Thursday, June 20, 2013

Our Martyrs

Blessed Dominic Collins
These difficult days provide a good (and necessary) opportunity for us Irish to turn to our Saints and Blesseds, and today offers us a moment to renew our acquaintance and relationship with the Blessed Irish Martyrs. 
A little point before I go on: as members of the Church, the Body of Christ, it is important for us to develop a relationship  - a personal relationship with the Saints and Blesseds.  While in the eyes of the world they may appear to be dead, or just remote figures from the past, we who live in the communion of the Church see them as living members of that communion, though now in heaven they are still united with us, concerned for us, loving us and praying for us.  Just recently I was criticised by someone for including  the Litany of the Saints in a devotional ceremony: it was considered irrelevant and of no use to bring young people into the Church.  The Saints are relevant because they are the ones who show us that the Gospel can be lived, and in their lives offer us encouragement.  And as I have found in my ministry the young, including teenagers who have the reputation of being disinterested in all things religious, actually love to hear about the Saints.  Why? Because the Saints are real. 
Today in Ireland we celebrate the memory of twenty-three Irish people who gave their lives for Christ - not for Irish nationalism, not for ideology, but for their Catholic faith.  The group includes the seventeen Irish martyrs beatified by Blessed John Paul II in 1992, and six others beatified with English martyrs in 1929 and 1987.  The group represents a large constituency of Irish people, although there is only one woman (that is not sexist on the part of the Church, it's just that the most of those martyred for the Catholic faith in Ireland were men, women tended not to be killed, though they did suffer hardship for their faith).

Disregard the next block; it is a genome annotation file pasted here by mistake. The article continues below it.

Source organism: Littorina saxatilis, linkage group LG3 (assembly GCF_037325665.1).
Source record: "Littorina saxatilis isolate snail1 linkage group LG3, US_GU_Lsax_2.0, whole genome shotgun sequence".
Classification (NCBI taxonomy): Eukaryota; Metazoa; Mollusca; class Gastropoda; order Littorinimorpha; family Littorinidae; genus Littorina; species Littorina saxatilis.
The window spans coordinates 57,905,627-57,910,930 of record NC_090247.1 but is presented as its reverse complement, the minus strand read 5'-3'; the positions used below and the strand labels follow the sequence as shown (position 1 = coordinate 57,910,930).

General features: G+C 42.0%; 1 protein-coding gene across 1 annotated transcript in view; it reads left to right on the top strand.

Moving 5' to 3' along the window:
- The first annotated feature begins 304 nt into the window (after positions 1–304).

So first, among the group are bishops who were trying to carry out a secret ministry in Ireland.  Blessed Dermot Hurley was Archbishop of Cashel, he was tortured and finally hanged, drawn and quartered in St Stephen's Green in Dublin (then called Hoggen's Green).  Blessed Conor O'Devany was Bishop of Down and Conor, he suffered the same fate.  Then some secular priests: Blessed Patrick O'Loughran, chaplain to The O'Neill, and Blessed Maurice O'Kenraghty, chaplain to the Earl of Desmond: these two were captured and put to death when discovered to be Catholic priests. 
A number of religious are also among the martyrs.  Two Dominicans, the Bishop of Limerick, Blessed Terence Albert O'Brien OP, and Blessed Peter Higgins, the Prior of the Dominican Community in Naas, Co. Kildare.  Of course there must be Franciscans: the Order has a long and venerable association with our country.  Their martyred friars are Blessed John Kearney, Blessed Patrick O'Healy and Blessed Conn O'Rourke.   The Blessed William Tirry, martyred in Cork, represents the Augustinians, and one would also expect a Jesuit in there - Blessed Brother Dominic Collins.
And of course the laity.  The great Blessed Margaret Ball, a woman of our own diocese - Ireland's foremost protector of priests - a truly extraordinary Christian.  Her grandson-in-law, former Mayor of Dublin, Blessed Francis Taylor- both died in the dungeons of Dublin castle.  Then some unusual representatives: a baker from Wexford, Blessed Matthew Lambert, and with him three sailors who chose to live and die for their Catholic faith: Blessed Robert Meyler, Blessed Edward Cheevers and Blessed Patrick Cavanagh.  Sailors usually have a bad reputation, but these three holy men lived lives worthy enough to attract the attention of the persecutors and they made the supreme sacrifice for the Lord.